where the optimum has been displaced. There are very interesting studies,
 for example in foundational book of evolutionary psychology The adapted
 mind

 http://en.wikipedia.org/wiki/**The_Adapted_Mindhttp://en.wikipedia.org/wiki/The_Adapted_Mind

 about in which circunstances a mother may abandon his newborn child in
 extreme cases (In the study about pregnancy sickness). This would be at the
 extreme of the social spectrum: In the contrary in a affluent society close
 to ours, the rules are quite normal. Both the normal behaviour or the
 extreme behaviour is created by the same basic algoritm of
 individual/social optimization. No matter if we see this from a dynamic way
 (contemplating the variations and extremes) or a static one contemplating a
 normal society, the moral is a unique, universal rule system.  Thanks to
 the research on evolution applied to huumans, computer science and game
 theory, It is a rediscovered fact of human nature and his society, that
 await  a development of evolutionary morals


 Computational analogies can only provide us with a toy model of morality.
 Should I eat my children, or should I order a pizza? It depends on the
 anticipation of statistical probabilities, etc...no different than how the
 equilibrium of oxygen and CO2 in my blood determines whether I inhale or
 exhale.

 This kind of modeling may indeed offer some predictive strategies and
 instrumental knowledge of morality, but if we had to build a person or a
 universe based on this description, what would we get? Where is the
 revulsion, disgust, and blame - the stigma and shaming...the deep and
 violent prejudices? Surely they are not found in the banal evils of game
 theory.

 To understand morals we must look at sense and motive, and how the
 association of transgressive motives (criminality) is associated fairly and
 unfairly with transgressive sense (images, characters worthy of disgust,
 shame, etc). We must understand how super-signifying images are telegraphed
 socially through and second-hand exaggeration and dramatization, of
 story-telling and parenting, demagoguery, religious authority, etc.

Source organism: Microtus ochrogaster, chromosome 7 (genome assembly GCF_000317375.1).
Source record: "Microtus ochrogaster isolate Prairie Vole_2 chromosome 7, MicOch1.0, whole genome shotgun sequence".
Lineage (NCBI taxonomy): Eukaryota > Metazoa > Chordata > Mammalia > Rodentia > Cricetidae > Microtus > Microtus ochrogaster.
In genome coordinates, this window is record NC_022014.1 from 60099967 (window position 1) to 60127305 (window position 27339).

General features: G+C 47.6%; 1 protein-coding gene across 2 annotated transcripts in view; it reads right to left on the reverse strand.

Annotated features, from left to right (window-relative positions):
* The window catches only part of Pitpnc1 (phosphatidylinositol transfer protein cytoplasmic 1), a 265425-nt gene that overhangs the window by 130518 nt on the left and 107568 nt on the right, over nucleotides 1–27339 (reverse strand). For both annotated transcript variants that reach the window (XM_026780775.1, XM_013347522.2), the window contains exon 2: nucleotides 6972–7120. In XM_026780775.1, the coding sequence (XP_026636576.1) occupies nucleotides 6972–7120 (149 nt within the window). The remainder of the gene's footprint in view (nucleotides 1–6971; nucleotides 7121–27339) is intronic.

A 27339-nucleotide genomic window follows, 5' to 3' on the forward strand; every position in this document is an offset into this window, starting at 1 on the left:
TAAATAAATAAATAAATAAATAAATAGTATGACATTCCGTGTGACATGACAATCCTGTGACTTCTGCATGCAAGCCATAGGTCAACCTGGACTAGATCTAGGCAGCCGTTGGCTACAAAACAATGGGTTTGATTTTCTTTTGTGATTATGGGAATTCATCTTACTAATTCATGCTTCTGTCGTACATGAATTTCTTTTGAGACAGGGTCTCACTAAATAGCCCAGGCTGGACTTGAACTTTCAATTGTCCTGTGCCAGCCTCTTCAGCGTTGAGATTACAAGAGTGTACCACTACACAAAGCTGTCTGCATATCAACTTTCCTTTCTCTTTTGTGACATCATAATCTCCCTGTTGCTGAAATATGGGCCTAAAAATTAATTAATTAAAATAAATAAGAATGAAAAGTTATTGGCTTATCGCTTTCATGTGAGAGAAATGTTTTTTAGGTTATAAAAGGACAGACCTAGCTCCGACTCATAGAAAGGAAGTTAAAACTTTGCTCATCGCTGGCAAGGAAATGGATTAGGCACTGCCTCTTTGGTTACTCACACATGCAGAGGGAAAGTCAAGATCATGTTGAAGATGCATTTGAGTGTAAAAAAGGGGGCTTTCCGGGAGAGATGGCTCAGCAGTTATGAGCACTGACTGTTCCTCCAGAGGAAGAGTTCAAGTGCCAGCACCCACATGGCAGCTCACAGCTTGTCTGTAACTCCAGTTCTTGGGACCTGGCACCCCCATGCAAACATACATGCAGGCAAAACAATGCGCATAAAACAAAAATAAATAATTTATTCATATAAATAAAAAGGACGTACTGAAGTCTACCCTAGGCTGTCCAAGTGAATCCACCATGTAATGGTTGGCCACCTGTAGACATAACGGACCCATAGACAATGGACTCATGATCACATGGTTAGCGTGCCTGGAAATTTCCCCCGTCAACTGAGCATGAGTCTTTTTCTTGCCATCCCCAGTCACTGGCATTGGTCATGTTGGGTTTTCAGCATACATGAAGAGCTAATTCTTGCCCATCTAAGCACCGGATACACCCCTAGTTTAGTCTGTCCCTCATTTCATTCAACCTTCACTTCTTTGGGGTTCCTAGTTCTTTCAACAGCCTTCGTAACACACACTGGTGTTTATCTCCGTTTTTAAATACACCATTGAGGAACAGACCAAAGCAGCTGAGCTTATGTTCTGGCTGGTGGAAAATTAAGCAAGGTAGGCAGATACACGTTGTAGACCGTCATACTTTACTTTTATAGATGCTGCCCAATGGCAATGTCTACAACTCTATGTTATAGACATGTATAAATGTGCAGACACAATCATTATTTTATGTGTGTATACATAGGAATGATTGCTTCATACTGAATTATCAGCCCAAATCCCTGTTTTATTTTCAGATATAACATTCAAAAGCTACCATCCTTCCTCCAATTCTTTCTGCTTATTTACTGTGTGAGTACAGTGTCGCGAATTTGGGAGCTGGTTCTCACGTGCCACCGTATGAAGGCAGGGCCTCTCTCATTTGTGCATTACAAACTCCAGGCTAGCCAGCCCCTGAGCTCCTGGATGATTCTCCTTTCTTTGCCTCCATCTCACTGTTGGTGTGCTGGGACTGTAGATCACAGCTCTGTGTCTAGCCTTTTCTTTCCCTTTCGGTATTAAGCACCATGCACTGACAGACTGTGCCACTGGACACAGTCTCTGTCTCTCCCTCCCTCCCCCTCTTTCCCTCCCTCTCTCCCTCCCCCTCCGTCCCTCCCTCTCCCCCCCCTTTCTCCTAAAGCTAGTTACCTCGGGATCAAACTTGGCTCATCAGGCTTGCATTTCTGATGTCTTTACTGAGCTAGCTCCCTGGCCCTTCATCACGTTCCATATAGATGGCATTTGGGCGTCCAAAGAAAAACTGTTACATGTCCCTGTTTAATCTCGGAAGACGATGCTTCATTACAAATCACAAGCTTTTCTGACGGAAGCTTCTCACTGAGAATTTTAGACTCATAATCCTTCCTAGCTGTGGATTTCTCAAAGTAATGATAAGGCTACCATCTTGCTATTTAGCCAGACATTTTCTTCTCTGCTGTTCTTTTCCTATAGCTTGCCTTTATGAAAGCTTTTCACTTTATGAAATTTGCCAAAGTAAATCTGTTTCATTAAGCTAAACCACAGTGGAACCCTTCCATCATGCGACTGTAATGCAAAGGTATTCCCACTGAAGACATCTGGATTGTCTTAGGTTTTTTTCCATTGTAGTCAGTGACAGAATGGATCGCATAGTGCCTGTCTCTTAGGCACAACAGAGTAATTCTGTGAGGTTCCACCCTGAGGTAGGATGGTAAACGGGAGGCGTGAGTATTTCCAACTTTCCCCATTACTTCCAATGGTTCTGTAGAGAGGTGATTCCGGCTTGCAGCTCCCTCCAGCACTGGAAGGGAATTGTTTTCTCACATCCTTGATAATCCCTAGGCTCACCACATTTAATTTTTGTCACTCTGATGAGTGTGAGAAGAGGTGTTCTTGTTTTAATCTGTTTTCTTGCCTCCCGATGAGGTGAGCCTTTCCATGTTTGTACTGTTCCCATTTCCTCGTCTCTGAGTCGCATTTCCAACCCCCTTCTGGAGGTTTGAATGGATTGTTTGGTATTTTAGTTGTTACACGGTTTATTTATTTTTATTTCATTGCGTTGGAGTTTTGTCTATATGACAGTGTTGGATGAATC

Morality is politics. It is the subjective topology which elevates and
 lowers events, objects, people, places, behaviors, etc so that we enforce
 our own behavioral control before outside authorities need to. It isn't
 only a mathematical system of rules, it is a visceral drama. Consciousness
 computes, but consciousness itself has almost nothing to do with
 computation. It is experience. That is all there is. One can experience the
 computation of other experiences, but without experience, there is no
 access to computation.

  Craig

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Re: No Chinese Room Necessary

2012-09-01 Thread Alberto G. Corona
2012/8/31 meekerdb meeke...@verizon.net

  On 8/30/2012 2:19 PM, Craig Weinberg wrote:



 On Thursday, August 30, 2012 4:47:19 PM UTC-4, Alberto G.Corona wrote:

 There is a human nature, and therefore a social nature with invariants.

   in computational terms, the human mind is a collection or hardwired
 programs.

  codified by a developmental program, codified itself by a genetic
 program, which incidentally is a 90% identical in all humans (this is an
 amazing homogeneity for a single specie).

  These hardwired programs create behaviours in humans, that interact in
 a social environment. By game theory, you can verify that there are Nash
 equilibriums among these human players. These optimums of well being for
 all withing the constraints of human nature called nash equilibriums are
 the moral code.


 In general they are not Nash equilibra.  Evolution doesn't settle on Nash
 equilibra because in many cases they are unstable for finitely repeated
 games, c.f. Ginitis Bounds of Reason.


Game theory , and in concrete, evolutionary game theory is at the core of
evolutionary biology in the study of social behaviour in animals and men.
It is very important  in any science informed by evolutionary science, In
economy for example. Nash equilibria is the most important concept of it.
Read about evolutionary game theory. and in special about the pioneer:
Robert Axelrod

http://plato.stanford.edu/entries/game-evolutionary/





  These equilibriums are no sharp maximums, but vary slightly according
 with the social coordinates. They are lines of surface maximums. These
 maximums are know by our intuition because we have suffered social
 selection, so a knowledge of them are intuitive.  That we have suffered
 social selection means that the groups of hominids or the individual
 hominids whose conducts were away from the nash equilibriums dissapeared.
  To be near these equilibriums was an advantage so we have these hardwired
 intuitions, that the greeks called Nous and the chistians call soul.


 That doesn't seem like something individual that will survive dissolution
 of the body.

 That is the role of the genetic code, that transmit  innate behaviours as
well as body structure. It is so for all kind of animals, including us.